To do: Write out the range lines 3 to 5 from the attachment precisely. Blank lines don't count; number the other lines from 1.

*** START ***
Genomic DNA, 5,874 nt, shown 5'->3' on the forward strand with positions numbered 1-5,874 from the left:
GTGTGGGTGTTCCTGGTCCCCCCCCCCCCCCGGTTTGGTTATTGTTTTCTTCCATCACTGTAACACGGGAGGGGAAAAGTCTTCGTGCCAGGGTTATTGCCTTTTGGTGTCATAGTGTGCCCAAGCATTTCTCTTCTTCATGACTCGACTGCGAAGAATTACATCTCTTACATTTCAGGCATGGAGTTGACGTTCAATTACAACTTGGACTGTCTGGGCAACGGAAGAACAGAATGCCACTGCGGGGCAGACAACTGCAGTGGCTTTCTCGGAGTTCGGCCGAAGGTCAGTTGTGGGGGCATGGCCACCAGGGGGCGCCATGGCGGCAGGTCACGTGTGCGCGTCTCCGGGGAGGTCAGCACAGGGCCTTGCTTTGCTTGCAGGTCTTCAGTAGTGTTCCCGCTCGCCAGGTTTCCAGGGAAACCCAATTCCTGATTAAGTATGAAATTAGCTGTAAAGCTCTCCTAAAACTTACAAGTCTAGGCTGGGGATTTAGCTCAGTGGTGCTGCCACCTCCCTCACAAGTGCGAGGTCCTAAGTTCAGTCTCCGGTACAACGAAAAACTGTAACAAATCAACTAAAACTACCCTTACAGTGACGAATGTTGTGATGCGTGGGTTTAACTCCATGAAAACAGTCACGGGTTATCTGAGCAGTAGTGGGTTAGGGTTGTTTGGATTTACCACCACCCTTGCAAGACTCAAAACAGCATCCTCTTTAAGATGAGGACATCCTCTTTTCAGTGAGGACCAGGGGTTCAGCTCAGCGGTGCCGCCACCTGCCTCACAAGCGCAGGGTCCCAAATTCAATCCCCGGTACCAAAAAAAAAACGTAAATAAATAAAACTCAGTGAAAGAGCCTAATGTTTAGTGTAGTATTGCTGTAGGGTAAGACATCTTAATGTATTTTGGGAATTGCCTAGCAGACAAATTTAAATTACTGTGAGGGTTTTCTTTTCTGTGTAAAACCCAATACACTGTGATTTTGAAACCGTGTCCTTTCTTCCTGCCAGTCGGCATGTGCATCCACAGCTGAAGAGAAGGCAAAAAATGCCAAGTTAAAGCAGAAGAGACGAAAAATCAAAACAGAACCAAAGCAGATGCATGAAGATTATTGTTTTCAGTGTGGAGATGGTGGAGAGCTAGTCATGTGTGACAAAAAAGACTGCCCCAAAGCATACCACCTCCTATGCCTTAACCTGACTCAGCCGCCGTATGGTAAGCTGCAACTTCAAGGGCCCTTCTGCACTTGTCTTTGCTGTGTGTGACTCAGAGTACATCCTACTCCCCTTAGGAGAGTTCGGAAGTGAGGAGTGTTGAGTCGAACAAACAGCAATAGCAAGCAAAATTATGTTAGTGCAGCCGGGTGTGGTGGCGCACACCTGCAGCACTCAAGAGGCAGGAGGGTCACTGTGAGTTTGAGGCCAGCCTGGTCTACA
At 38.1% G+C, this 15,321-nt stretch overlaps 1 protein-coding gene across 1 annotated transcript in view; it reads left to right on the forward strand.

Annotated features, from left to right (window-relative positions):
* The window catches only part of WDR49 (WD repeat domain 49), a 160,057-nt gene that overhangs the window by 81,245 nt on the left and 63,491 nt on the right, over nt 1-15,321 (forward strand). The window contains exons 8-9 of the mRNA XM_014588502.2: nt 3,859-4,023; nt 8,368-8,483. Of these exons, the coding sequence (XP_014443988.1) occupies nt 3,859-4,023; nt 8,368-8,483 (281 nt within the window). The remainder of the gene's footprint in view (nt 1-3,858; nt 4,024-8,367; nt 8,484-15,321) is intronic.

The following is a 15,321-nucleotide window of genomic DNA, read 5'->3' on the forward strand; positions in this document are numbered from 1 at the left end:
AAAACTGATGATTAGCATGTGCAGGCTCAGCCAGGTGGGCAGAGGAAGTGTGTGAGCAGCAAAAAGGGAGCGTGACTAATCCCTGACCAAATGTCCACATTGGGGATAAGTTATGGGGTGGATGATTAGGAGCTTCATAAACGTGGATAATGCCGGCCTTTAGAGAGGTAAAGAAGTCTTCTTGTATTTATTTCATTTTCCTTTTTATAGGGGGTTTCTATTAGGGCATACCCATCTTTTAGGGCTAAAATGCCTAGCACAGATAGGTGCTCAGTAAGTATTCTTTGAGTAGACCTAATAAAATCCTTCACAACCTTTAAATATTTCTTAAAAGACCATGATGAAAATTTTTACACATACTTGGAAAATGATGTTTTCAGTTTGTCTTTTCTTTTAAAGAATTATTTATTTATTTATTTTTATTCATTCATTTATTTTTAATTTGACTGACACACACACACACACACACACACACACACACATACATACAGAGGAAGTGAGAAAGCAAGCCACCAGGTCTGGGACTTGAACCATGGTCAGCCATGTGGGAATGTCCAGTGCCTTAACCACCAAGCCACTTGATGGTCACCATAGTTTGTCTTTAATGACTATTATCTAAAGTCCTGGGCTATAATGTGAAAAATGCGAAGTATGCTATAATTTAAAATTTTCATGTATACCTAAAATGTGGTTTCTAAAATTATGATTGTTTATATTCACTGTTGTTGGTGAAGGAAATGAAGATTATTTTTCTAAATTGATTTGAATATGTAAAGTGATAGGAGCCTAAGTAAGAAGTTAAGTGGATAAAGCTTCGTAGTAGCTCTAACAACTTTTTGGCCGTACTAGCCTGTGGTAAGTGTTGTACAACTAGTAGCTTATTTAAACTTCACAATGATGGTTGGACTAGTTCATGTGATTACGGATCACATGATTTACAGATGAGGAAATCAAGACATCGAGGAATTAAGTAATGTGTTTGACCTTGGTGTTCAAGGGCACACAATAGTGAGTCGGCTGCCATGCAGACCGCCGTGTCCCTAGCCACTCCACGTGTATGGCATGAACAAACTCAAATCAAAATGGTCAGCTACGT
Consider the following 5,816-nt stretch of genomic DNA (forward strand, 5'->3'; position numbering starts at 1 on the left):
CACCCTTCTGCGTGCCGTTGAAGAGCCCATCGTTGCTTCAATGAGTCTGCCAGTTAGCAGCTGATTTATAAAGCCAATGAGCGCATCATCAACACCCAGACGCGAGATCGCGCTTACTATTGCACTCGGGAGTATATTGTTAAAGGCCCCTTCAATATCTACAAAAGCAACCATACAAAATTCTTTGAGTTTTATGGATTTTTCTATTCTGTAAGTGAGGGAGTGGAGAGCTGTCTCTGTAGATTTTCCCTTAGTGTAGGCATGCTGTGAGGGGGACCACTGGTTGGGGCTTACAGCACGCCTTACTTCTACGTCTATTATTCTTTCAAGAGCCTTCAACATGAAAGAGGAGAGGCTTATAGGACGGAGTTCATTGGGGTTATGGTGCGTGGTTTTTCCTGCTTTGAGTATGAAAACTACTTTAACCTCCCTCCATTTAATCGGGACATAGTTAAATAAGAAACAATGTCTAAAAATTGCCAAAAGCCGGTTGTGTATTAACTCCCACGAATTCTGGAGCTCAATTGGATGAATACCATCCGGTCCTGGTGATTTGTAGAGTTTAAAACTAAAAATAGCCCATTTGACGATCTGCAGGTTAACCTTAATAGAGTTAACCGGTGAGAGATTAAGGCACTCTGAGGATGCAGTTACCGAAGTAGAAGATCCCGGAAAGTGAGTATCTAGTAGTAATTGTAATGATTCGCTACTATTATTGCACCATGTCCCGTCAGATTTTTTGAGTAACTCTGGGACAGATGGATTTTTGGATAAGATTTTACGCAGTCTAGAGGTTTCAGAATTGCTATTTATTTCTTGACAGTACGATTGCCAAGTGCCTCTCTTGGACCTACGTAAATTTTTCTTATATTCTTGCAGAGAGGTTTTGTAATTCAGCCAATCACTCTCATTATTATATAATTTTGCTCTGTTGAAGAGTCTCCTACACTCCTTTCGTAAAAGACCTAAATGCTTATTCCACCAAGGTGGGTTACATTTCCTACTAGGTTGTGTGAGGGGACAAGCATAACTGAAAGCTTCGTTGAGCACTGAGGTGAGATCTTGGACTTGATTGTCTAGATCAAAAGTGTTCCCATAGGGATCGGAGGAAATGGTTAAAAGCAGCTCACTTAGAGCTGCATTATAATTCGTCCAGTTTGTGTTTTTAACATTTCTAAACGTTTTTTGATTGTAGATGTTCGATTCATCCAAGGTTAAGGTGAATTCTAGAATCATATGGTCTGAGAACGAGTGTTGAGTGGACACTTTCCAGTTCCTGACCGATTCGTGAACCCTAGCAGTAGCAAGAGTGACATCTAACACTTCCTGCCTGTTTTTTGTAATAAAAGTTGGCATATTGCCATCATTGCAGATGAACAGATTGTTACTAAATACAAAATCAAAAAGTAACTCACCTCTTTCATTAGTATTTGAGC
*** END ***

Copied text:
At 38.1% G+C, this 15,321-nt stretch overlaps 1 protein-coding gene across 1 annotated transcript in view; it reads left to right on the forward strand.

Annotated features, from left to right (window-relative positions):
* The window catches only part of WDR49 (WD repeat domain 49), a 160,057-nt gene that overhangs the window by 81,245 nt on the left and 63,491 nt on the right, over nt 1-15,321 (forward strand). The window contains exons 8-9 of the mRNA XM_014588502.2: nt 3,859-4,023; nt 8,368-8,483. Of these exons, the coding sequence (XP_014443988.1) occupies nt 3,859-4,023; nt 8,368-8,483 (281 nt within the window). The remainder of the gene's footprint in view (nt 1-3,858; nt 4,024-8,367; nt 8,484-15,321) is intronic.